sian Yiddish, and on stage the
accent was very literary and even
"Galicianerish." That made it, to
start, another world.

The plays dealt either with the
conditions for immigrants in Amer-
ica, or the Shtetl. They dramatized
the dread fear of intermarriage,
such as happened to one of Tevya's
daughters, or assimilation. The peo-
ple on stage were unreal for me
in many ways. The men were made
up. In my small world, only my
older sisters made up. The actors
all postured and on my block only
phonies postured. The men cried
easily and where I came from only

sissies cried easily. The chorus
girls, as compared to those I could
see in the RKO Franklin, were
old. They were dark, not blonde.
They had bulbous thighes, when
they could manage to raise a leg
high enough to expose them. They
did not sing, they "kvitchet." In
the Franklin, the chorus girls were
young, they were pretty, they were
blonde, they were unattainable,
like our German janitor's daugh-
ter on the ground floor. Even my
Uncle Aaron, who practically lived
in the Yiddish theater world,
seemed bored by it.
Yet, the Yiddish theater had a
huge and devoted audience. It had
a compelling fascination for the
New York Jews. They come in
droves, brought their children, and
even their food. A performance
was always spiced with the in-
cense of pickles, herring and ba-
loney. The theater filled a yearning
and a need for the past. It ex-
pressed the audiences' best middle-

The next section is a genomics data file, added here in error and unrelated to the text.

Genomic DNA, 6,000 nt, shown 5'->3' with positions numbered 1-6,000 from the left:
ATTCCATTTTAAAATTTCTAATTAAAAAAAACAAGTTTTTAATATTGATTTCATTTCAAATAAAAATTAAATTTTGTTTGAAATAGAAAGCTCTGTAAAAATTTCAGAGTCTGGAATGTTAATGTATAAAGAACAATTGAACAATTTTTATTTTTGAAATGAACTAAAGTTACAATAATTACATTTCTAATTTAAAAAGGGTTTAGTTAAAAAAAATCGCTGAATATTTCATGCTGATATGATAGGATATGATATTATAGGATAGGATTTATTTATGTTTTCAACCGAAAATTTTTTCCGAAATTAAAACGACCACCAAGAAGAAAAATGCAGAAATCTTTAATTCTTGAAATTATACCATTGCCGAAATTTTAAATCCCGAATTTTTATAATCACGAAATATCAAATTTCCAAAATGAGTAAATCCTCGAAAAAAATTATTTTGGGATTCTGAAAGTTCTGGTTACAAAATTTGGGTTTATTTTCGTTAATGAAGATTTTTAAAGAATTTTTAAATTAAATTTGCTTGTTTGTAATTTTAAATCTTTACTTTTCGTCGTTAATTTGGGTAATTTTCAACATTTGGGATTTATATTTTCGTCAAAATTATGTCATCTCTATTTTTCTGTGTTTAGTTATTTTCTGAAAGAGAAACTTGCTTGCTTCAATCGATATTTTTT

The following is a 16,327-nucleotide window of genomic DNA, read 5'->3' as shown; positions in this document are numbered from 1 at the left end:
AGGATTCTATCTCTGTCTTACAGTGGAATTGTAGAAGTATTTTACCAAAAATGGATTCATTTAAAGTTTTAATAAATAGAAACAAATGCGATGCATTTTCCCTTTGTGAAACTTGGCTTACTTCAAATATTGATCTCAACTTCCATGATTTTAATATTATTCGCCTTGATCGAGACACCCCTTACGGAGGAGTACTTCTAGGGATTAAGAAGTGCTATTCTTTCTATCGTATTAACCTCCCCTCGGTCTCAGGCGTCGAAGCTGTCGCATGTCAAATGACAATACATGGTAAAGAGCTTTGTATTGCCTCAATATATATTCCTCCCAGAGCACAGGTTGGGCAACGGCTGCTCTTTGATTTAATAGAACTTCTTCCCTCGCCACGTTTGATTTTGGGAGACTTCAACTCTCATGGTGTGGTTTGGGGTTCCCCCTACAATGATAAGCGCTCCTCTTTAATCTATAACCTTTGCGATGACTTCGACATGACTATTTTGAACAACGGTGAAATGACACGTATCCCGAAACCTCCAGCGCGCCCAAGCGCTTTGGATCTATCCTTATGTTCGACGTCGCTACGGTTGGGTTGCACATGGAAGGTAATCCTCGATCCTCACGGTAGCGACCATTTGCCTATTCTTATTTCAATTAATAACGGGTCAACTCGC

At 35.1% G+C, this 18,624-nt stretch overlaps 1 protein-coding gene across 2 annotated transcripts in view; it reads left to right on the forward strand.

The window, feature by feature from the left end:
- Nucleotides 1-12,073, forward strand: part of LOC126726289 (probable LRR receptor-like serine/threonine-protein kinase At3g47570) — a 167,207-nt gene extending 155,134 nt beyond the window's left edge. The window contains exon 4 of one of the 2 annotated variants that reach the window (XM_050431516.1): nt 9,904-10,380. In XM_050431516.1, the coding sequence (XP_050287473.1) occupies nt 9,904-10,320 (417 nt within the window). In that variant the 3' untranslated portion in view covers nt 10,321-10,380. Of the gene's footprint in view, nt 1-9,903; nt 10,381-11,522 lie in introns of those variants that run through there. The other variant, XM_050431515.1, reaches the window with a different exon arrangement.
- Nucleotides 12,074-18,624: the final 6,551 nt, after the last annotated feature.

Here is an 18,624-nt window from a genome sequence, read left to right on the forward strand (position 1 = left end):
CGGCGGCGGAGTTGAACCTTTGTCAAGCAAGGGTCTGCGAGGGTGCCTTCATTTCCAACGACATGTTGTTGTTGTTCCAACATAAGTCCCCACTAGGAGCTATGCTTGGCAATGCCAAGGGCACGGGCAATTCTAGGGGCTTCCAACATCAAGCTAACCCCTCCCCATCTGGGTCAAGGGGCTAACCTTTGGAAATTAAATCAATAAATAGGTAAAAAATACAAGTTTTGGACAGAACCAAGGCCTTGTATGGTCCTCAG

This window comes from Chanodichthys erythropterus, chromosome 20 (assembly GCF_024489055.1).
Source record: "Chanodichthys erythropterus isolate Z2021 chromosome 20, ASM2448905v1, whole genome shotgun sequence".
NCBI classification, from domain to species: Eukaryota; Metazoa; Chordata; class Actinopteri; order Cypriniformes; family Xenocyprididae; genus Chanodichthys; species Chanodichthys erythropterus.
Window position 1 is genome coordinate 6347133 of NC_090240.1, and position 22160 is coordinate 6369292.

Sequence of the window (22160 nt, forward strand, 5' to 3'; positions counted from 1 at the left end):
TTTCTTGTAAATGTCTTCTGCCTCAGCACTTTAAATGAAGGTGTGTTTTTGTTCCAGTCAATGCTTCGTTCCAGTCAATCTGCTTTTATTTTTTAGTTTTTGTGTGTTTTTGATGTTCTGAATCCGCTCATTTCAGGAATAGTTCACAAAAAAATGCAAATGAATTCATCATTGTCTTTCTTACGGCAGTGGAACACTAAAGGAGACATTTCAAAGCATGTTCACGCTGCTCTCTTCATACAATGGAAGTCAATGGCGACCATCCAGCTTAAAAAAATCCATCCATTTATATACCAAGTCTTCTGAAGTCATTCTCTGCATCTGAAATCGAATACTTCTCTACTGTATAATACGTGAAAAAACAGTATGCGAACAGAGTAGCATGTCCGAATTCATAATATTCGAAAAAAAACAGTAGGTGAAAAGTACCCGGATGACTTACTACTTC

class aspirations in the land of
the golden streets. It offered a
ventilation for mood, for tears, it
provided a frame of reference in
which the Yiddish heart could
maneuver with total abandon. It
would mock the goyish, both there
and in Czarish Russia and consti-

tilted itself an incidental but
beautiful defense against anti-
Semitism then on a much higher
plateau.

The actors were the culture-
heroes of a minority on the make.
Some graduated to Broadway and
became a symbol of security even
stronger than the lightweight
champion, Benny Leonard. For me,
nevertheless, it was still an outside

world, a double make-believe be-
cause my generation was moving,
with acute malaise, but with great-
er concentration, against a ,massive
economic heart-failure, the Depres-
sion, the war against Hitler and
the Holocaust. Many of us who sur-
vived these global traumas commit-
ted ourselves in varying degrees
to Jewishness, but without tears.

But, a language needs its prac-
titioners, it needs to have its roots
planted deeply in its immediate
physical reality in order to throb
and thrive. The Yiddish speaking
constituency here dwindled,

sparked, spurted, then slowly be-
gan its descent into disappearance.
For me. however, the value of the
Yiddish theater was that it helped
maintain a kind of continuity, a
tradition, it gave me a connection,
a fix on the past of my fathers.